4 Tips on Talking about Infotuition Work. …Infotuition?

 

Named by Inc. as one of the top 100 leadership speakers, Shelley Row, P.E., is an engineer and former government and association executive. Shelley’s leadership work focuses on developing insightful leaders who can see beyond the data.
After interviewing 75 leaders, it’s clear that they rely on intuition for making hard or unclear decisions. All leaders, as part of their jobs, must decide the best course to take when dealing with multiple options and unsure outcomes. There is rarely enough information or time available to know all the facts or find enough data. There is little debate that leaders use intuition to complement fact and cognitive processing. The integration of information and intuition or the intersection of business pragmatics and gut feel is, what I call, infotuition®. Infotuition, far from being problematic is a concept whose time has come.

There’s no debate about the “information” part of infotuition. But, “intuition” has less acceptance. The first problem we run into is that the interviews show that most leaders (particularly those in technical, legal, financial or other fact-based fields) don’t talk about or explain it as gut feel, even though they rely on it. “Intuition” has a sense of dishonor. It is viewed as hokey, emotional, flaky, and certainly not legitimate.  Leaders, especially women, fear jeopardizing their credibility and professionalism if they talk about intuition.

Here’s the other problem. When I went on to ask how each leader would best develop intuition within themselves and others, they would reply, “By talking about it openly during decision-making.” This creates a gap between talking and not talking about this essential skill. So the big question now is how do we bridge the gap?

In my leadership interviews, 27% of leaders used intuition, 23% used gut feel and 19% used instinct.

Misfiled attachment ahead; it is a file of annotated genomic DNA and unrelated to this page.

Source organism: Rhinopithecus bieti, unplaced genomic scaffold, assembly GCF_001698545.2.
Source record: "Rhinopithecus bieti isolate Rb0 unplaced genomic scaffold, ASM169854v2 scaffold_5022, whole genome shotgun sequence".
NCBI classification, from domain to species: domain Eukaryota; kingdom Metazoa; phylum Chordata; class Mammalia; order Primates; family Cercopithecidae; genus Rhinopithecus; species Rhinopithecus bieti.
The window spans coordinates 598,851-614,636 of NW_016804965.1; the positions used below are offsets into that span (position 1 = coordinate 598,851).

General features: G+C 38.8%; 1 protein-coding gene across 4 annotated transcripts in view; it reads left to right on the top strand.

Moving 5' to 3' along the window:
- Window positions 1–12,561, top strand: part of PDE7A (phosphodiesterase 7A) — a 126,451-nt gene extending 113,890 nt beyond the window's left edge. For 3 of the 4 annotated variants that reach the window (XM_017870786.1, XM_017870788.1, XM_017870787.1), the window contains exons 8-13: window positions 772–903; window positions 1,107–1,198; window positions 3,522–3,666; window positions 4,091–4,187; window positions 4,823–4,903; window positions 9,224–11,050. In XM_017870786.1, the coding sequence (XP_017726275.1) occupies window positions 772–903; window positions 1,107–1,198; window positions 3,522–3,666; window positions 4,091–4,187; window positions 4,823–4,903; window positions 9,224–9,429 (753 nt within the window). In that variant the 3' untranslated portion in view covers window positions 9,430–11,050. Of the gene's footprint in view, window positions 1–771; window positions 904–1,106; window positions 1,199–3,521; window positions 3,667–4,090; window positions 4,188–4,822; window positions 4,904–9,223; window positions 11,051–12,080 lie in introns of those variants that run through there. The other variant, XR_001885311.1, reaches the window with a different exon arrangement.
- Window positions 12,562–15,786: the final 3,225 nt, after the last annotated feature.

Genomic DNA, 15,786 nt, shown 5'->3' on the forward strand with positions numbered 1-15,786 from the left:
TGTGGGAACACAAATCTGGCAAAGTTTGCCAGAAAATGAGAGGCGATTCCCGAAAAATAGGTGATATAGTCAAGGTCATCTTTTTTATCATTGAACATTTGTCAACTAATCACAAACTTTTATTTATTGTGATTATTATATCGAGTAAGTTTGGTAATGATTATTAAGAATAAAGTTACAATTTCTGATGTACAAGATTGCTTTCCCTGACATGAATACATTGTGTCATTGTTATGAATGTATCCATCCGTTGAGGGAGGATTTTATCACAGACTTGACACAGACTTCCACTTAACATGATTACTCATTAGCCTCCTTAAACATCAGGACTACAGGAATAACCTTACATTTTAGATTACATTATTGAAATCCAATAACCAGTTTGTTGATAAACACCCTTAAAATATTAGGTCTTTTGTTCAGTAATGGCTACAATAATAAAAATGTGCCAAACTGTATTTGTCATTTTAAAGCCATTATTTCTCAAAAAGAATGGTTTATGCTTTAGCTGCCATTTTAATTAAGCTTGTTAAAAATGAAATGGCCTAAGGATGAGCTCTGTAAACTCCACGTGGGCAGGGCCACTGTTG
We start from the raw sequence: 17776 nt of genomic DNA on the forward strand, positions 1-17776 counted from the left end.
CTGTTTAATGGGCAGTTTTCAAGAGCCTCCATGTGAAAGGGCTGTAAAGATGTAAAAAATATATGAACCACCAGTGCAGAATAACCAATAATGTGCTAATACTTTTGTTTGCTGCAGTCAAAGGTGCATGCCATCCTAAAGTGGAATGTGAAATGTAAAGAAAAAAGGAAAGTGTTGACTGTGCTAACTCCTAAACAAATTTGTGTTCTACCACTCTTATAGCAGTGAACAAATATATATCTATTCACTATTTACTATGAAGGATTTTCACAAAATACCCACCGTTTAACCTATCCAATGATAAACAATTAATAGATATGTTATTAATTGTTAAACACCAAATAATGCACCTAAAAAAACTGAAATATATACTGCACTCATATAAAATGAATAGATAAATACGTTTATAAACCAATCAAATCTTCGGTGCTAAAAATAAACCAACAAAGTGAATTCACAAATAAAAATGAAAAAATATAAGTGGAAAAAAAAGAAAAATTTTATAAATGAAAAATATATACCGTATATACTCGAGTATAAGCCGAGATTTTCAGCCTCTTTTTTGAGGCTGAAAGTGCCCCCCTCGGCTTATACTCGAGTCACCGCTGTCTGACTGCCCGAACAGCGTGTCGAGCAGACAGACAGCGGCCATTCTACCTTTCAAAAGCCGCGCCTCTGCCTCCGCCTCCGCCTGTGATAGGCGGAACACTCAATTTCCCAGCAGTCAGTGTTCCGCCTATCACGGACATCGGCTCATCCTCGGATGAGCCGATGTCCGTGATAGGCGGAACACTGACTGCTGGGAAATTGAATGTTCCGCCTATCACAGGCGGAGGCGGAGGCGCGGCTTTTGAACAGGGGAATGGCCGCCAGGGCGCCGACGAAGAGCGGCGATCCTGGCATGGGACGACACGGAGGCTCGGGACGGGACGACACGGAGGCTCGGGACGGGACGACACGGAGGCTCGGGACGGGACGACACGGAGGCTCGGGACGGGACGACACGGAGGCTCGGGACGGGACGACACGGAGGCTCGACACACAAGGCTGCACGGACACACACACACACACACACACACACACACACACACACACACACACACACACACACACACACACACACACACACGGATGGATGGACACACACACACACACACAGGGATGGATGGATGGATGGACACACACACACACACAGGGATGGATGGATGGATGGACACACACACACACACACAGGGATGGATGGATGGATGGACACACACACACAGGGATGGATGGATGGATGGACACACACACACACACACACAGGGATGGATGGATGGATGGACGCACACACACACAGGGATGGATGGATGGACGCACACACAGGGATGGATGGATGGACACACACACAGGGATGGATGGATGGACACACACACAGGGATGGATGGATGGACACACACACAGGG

SHELLEY ROW

Here are four ways to talk about intuition in a work setting.

1. Discuss the items that are unclear. Part of the decision-making in leadership is making the implicit explicit. Intangible considerations can and should be raised. Leaders discuss context, perceptions, the tenor of conversations, and political winners and losers. You can ask: “Who cares about this issue?” “What are their perceptions?” “How will they feel about it?” Intuition incorporates these factors through in internal calculus that provides a feel for a decision.

2. Use different words. In my leadership interviews, 27% of leaders used intuition, 23% used gut feel and 19% used instinct.  Women more so than men referred to gut feel in order to avoid being associated with “women’s intuition.” Leaders use other ways to code an intuitive feel. They talk about sweaty palms, butterflies in their stomach, or they are hot under the collar or squirm in their chair.  These accepted phrases illustrate a felt sense that underlies intuition.

3. Name feelings. To label, a feeling somehow makes it safer in a workplace discussion. In my office, I frequently ended meetings by asking participants how they felt about the outcome and immediately made it a multiple-choice answer. It sounded like this. “How do you feel about the results of the meeting? Comfortable, uncomfortable, satisfied, worried or concerned?” It’s better to air those feelings in the room rather than in the hallway. Admittedly, it isn’t entirely the same as intuition, but it’s a technique that surfaces feelings in an acceptable way.

4. Just say it.  Honestly – let’s stop the pretense and acknowledge what we know, intuitively – and that science is beginning to show.  We – our brain, heart, guts, and body combined – are a powerful, complex sensing tool. Yes, we think, but we do so much more. One leader said to me, “My role is to make space at the table for the person who says, ‘This just doesn’t feel right.’” That is real, legitimate and powerful. It’s time to call it like it is – intuition.

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